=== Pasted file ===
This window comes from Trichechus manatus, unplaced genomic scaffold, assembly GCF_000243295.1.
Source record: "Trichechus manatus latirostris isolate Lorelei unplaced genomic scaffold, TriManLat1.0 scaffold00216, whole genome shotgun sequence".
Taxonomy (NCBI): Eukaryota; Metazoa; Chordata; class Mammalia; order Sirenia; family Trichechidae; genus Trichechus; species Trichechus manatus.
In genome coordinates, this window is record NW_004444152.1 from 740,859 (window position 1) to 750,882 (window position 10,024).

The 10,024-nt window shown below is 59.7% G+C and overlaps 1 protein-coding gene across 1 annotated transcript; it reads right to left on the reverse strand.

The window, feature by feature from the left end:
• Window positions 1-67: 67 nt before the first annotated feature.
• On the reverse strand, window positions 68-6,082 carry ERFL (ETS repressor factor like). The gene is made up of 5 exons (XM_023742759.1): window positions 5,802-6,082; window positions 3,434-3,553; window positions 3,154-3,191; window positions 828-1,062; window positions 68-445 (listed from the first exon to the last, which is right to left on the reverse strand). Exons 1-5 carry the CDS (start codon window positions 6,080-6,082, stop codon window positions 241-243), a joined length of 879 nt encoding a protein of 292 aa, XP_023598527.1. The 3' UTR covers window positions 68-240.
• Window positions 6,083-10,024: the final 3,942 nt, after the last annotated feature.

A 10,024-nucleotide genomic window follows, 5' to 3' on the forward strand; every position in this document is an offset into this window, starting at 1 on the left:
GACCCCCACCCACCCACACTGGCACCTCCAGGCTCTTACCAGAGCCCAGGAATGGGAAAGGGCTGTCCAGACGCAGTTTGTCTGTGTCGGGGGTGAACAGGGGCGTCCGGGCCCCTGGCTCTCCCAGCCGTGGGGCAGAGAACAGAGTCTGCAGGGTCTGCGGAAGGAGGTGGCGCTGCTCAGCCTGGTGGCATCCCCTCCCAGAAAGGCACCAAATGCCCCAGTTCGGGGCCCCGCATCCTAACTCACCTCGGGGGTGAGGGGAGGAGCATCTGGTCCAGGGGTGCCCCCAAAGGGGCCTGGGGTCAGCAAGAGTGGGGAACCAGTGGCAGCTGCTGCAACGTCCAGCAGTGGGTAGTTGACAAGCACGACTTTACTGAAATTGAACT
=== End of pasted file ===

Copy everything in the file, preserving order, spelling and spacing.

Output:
This window comes from Trichechus manatus, unplaced genomic scaffold, assembly GCF_000243295.1.
Source record: "Trichechus manatus latirostris isolate Lorelei unplaced genomic scaffold, TriManLat1.0 scaffold00216, whole genome shotgun sequence".
Taxonomy (NCBI): Eukaryota; Metazoa; Chordata; class Mammalia; order Sirenia; family Trichechidae; genus Trichechus; species Trichechus manatus.
In genome coordinates, this window is record NW_004444152.1 from 740,859 (window position 1) to 750,882 (window position 10,024).

The 10,024-nt window shown below is 59.7% G+C and overlaps 1 protein-coding gene across 1 annotated transcript; it reads right to left on the reverse strand.

The window, feature by feature from the left end:
• Window positions 1-67: 67 nt before the first annotated feature.
• On the reverse strand, window positions 68-6,082 carry ERFL (ETS repressor factor like). The gene is made up of 5 exons (XM_023742759.1): window positions 5,802-6,082; window positions 3,434-3,553; window positions 3,154-3,191; window positions 828-1,062; window positions 68-445 (listed from the first exon to the last, which is right to left on the reverse strand). Exons 1-5 carry the CDS (start codon window positions 6,080-6,082, stop codon window positions 241-243), a joined length of 879 nt encoding a protein of 292 aa, XP_023598527.1. The 3' UTR covers window positions 68-240.
• Window positions 6,083-10,024: the final 3,942 nt, after the last annotated feature.

A 10,024-nucleotide genomic window follows, 5' to 3' on the forward strand; every position in this document is an offset into this window, starting at 1 on the left:
GACCCCCACCCACCCACACTGGCACCTCCAGGCTCTTACCAGAGCCCAGGAATGGGAAAGGGCTGTCCAGACGCAGTTTGTCTGTGTCGGGGGTGAACAGGGGCGTCCGGGCCCCTGGCTCTCCCAGCCGTGGGGCAGAGAACAGAGTCTGCAGGGTCTGCGGAAGGAGGTGGCGCTGCTCAGCCTGGTGGCATCCCCTCCCAGAAAGGCACCAAATGCCCCAGTTCGGGGCCCCGCATCCTAACTCACCTCGGGGGTGAGGGGAGGAGCATCTGGTCCAGGGGTGCCCCCAAAGGGGCCTGGGGTCAGCAAGAGTGGGGAACCAGTGGCAGCTGCTGCAACGTCCAGCAGTGGGTAGTTGACAAGCACGACTTTACTGAAATTGAACT